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Proposed Laws to Increase Police Powers Online

In December last year, a new bill was brought before Parliament to broaden law enforcement powers online. Following an increase in child abuse material downloaded on the dark web,...

Justin Wong

In December last year, a new bill was brought before Parliament to broaden law enforcement powers online. Following an increase in child abuse material downloaded on the dark web, Peter Dutton introduced the Surveillance Legislation Amendment (Identify and Disrupt) Bill 2020 (Cth). It proposes to give Australian Federal Police and the Australian Criminal Intelligence Commission (ACIC) greater powers through three new warrants:

Account takeover warrants

As the name suggests, this type of warrant will allow the police or the ACIC to covertly take over an online account. The police cannot impersonate the account holder under this warrant but they can lock the account holder from using that account.

Network activity warrants

This warrant is intended for intelligence gathering and would allow police or the ACIC to gain access to a device or network suspected of criminal activity. This warrant alone, however, can only be used to obtain data for intelligence and cannot be used as evidence in criminal proceedings.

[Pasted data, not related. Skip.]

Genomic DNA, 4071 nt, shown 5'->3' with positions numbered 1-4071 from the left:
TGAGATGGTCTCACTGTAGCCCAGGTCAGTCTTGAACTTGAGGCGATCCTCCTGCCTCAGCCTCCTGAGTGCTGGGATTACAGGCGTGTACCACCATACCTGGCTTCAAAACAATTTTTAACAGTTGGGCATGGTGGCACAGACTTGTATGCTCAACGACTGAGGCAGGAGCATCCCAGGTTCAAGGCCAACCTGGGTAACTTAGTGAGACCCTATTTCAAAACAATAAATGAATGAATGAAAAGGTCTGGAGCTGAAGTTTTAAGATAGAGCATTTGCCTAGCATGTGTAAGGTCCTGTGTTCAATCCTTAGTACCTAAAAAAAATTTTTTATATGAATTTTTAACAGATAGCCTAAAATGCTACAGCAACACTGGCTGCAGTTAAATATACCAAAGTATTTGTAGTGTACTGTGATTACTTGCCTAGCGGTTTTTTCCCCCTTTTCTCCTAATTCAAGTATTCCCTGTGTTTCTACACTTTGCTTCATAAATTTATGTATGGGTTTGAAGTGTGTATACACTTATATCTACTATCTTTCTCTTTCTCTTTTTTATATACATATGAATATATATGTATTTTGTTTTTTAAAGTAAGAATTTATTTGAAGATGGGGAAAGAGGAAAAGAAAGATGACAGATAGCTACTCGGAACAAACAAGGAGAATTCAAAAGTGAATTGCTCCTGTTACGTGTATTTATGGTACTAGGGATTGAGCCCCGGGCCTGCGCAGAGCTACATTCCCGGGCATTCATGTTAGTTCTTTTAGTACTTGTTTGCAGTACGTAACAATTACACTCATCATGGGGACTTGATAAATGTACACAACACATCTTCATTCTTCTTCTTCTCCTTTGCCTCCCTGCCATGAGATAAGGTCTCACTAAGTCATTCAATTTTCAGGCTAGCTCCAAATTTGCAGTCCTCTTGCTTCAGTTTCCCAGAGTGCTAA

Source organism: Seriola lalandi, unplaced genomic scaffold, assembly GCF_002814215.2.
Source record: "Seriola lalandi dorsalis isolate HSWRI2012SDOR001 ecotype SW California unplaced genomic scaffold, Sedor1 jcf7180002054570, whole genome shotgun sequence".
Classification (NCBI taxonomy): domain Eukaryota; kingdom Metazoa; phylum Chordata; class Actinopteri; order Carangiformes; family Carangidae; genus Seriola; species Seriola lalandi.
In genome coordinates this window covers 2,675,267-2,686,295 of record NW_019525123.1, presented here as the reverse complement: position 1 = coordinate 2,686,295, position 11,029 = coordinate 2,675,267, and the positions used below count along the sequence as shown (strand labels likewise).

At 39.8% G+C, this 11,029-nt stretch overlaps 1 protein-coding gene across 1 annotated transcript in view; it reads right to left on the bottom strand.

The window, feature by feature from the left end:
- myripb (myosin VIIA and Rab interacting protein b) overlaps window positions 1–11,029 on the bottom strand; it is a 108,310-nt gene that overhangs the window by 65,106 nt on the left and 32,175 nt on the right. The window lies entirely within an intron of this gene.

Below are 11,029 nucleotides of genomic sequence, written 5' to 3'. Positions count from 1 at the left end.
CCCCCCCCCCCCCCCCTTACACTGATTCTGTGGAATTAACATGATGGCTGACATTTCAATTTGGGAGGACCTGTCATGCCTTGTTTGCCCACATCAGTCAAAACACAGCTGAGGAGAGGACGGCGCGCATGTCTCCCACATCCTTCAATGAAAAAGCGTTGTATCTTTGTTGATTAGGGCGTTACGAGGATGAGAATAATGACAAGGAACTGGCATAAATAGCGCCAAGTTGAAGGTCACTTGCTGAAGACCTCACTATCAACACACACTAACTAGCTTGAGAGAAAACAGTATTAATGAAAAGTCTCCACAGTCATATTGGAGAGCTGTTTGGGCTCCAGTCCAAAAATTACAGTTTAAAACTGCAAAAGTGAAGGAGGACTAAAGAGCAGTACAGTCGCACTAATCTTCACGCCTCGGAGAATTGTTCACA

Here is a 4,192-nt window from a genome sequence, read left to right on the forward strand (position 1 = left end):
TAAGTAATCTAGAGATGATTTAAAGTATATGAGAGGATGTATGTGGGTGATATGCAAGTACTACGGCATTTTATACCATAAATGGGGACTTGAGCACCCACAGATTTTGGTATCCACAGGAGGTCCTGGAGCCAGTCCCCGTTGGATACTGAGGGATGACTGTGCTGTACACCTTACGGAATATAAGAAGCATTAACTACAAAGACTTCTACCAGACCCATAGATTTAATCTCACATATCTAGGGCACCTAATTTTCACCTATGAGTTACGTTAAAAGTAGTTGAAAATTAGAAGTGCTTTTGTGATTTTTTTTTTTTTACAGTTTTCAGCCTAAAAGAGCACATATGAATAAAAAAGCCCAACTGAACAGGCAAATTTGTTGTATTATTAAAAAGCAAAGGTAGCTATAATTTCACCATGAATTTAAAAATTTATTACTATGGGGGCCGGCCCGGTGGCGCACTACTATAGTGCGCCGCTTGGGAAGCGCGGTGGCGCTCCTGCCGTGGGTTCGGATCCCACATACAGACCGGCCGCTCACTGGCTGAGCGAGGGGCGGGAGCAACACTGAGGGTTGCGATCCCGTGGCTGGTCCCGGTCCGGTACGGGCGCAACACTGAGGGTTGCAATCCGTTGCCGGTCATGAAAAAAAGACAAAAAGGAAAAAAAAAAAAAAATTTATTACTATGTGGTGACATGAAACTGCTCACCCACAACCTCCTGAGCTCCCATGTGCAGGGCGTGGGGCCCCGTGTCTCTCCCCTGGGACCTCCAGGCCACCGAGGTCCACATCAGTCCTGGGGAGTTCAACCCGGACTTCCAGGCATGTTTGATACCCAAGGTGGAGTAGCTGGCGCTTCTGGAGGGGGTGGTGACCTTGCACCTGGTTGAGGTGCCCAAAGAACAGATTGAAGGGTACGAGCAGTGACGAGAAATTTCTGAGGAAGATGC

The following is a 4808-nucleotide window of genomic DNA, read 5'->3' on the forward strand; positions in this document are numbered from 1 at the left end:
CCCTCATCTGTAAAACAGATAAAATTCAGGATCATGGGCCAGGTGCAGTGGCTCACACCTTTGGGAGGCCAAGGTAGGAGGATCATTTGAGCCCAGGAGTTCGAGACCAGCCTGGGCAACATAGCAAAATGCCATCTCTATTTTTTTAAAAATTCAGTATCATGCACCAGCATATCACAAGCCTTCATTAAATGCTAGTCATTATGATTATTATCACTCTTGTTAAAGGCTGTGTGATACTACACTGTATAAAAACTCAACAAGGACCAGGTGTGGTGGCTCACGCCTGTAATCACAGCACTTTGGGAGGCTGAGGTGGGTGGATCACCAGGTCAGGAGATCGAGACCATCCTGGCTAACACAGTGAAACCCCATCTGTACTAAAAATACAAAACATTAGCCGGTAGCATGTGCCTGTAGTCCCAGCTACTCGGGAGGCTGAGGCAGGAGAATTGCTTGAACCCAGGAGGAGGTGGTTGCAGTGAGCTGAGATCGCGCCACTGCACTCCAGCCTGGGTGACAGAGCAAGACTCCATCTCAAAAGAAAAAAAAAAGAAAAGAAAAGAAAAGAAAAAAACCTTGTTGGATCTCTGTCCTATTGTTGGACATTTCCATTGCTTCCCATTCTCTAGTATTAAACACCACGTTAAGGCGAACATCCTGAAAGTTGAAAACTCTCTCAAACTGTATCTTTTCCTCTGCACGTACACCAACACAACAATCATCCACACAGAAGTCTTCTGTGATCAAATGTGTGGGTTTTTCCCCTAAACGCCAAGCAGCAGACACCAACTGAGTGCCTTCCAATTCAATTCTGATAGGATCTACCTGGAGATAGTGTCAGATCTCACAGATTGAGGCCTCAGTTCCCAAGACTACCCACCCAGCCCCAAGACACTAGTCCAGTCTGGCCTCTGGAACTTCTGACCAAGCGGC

Data disruptions warrants

This warrant gives police or the ACIC the powers to ‘add, copy, delete or alter data….to frustrate the commission of an offence.

A magistrate or AAT member can only grant these warrants in circumstances where:

  1. there are reasonable grounds to suspect that a serious online crime is likely to be committed, and
  2. that taking control of the accounts, access, or disruption to data will assist in the investigation or prevention of that crime.

The explanatory memorandum circulated in Parliament flags a number of human rights implications. Specifically, in relation to the protection against arbitrary or unlawful interference with privacy and the right to freedom of expression, as contained in the International Covenant on Civil and Political Rights.

The Bill is still currently undergoing review by a Parliamentary Joint Committee in the House of Representatives.

For more information on online offences, check out our page on using a carriage service to harass or menace.

Photo By Sora Shimazaki